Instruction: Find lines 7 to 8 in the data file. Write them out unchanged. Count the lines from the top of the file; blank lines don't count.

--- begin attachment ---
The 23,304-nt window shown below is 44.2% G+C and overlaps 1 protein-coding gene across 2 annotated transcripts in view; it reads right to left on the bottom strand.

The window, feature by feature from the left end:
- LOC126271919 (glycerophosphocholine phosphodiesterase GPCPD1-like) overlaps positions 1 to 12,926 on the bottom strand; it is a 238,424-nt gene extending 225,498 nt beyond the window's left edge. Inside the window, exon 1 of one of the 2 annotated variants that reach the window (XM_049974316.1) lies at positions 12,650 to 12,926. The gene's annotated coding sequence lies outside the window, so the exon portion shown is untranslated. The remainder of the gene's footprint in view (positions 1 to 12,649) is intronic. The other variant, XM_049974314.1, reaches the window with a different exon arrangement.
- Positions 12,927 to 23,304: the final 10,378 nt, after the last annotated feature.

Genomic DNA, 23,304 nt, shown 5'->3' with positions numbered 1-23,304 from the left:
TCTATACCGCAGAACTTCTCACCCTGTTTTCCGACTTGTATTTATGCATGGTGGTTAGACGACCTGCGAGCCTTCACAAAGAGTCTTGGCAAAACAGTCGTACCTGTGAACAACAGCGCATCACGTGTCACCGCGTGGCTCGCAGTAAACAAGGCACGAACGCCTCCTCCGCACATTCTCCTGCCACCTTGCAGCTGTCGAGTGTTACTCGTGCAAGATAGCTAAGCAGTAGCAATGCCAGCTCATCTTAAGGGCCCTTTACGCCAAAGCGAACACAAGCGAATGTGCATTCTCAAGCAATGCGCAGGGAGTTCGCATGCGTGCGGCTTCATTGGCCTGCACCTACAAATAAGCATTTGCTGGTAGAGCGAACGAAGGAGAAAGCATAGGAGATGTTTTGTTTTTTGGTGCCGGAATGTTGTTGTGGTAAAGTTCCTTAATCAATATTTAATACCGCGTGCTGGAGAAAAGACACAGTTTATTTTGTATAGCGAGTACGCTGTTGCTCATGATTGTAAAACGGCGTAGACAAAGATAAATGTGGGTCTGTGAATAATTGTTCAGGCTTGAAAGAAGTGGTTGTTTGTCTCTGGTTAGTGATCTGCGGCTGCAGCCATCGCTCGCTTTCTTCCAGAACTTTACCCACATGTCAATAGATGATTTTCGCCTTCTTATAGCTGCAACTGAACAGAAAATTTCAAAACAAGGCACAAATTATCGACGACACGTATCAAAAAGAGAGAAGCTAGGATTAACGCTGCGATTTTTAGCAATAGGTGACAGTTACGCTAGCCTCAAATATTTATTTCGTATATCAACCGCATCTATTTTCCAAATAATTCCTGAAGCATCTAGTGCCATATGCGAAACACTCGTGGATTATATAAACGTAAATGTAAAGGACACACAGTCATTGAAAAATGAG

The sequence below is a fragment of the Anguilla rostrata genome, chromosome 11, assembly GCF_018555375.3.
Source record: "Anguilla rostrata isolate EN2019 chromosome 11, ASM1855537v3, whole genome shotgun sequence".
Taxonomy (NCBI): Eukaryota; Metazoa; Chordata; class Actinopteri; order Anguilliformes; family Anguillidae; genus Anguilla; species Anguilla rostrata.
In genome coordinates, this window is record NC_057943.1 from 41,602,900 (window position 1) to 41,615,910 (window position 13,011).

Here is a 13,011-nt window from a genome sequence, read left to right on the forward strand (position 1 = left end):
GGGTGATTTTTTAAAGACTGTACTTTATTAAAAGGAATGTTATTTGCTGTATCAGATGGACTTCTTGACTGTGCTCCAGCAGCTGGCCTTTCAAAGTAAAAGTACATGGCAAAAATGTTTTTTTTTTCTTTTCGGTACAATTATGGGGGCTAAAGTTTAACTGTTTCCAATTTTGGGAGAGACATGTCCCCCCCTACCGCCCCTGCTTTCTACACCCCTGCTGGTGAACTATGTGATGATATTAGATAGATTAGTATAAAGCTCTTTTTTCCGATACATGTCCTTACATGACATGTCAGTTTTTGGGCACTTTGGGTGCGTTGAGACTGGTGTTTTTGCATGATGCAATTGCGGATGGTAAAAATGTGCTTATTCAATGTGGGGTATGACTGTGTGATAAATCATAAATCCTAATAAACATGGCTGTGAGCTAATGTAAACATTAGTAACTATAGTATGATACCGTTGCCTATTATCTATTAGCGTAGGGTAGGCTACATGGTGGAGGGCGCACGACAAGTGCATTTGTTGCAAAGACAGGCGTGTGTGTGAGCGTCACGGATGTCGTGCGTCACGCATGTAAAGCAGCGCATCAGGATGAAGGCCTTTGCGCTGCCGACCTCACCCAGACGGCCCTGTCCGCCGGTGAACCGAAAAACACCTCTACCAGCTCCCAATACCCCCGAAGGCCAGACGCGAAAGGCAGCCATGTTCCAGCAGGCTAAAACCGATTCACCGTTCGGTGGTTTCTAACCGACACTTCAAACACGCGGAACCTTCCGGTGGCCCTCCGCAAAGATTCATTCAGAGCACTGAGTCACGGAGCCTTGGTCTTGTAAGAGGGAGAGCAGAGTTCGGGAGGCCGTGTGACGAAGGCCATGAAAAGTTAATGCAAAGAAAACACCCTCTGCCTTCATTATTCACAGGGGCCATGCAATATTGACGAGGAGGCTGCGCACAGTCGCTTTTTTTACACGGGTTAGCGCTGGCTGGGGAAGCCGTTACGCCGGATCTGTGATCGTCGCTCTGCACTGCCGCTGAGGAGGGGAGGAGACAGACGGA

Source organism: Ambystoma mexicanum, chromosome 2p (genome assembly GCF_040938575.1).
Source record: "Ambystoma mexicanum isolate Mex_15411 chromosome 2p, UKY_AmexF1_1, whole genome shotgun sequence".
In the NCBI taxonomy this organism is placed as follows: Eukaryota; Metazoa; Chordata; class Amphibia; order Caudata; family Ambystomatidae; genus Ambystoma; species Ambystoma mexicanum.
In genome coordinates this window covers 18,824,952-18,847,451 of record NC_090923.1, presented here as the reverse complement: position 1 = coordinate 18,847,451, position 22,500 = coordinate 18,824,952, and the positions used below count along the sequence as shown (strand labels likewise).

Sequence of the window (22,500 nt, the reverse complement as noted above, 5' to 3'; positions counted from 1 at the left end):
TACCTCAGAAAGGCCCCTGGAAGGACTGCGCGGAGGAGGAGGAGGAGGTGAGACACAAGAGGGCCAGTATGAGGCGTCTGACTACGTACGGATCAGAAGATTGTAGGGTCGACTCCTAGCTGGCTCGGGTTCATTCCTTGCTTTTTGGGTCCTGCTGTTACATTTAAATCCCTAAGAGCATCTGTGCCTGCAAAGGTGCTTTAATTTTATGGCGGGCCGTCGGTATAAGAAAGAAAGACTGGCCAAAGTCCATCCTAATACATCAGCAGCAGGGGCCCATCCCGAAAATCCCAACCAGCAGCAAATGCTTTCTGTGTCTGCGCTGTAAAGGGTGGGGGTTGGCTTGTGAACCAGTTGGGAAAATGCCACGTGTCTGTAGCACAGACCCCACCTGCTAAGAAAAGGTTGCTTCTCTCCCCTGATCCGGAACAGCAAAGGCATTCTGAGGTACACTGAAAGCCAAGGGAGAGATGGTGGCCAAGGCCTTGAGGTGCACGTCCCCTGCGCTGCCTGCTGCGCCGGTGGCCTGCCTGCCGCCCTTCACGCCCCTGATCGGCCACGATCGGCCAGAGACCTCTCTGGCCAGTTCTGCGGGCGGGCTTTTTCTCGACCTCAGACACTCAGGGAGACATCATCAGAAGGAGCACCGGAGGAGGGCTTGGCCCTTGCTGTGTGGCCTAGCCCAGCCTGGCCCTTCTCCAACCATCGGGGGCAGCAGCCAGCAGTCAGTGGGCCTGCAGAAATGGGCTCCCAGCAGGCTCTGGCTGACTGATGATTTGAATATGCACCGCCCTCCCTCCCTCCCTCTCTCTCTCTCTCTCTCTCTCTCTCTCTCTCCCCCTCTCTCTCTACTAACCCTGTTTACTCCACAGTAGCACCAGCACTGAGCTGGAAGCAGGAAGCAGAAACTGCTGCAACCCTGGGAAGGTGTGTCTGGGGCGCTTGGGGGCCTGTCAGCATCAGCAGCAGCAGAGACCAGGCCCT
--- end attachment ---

The sequence below is a fragment of the Anguilla rostrata genome, chromosome 11, assembly GCF_018555375.3.
Source record: "Anguilla rostrata isolate EN2019 chromosome 11, ASM1855537v3, whole genome shotgun sequence".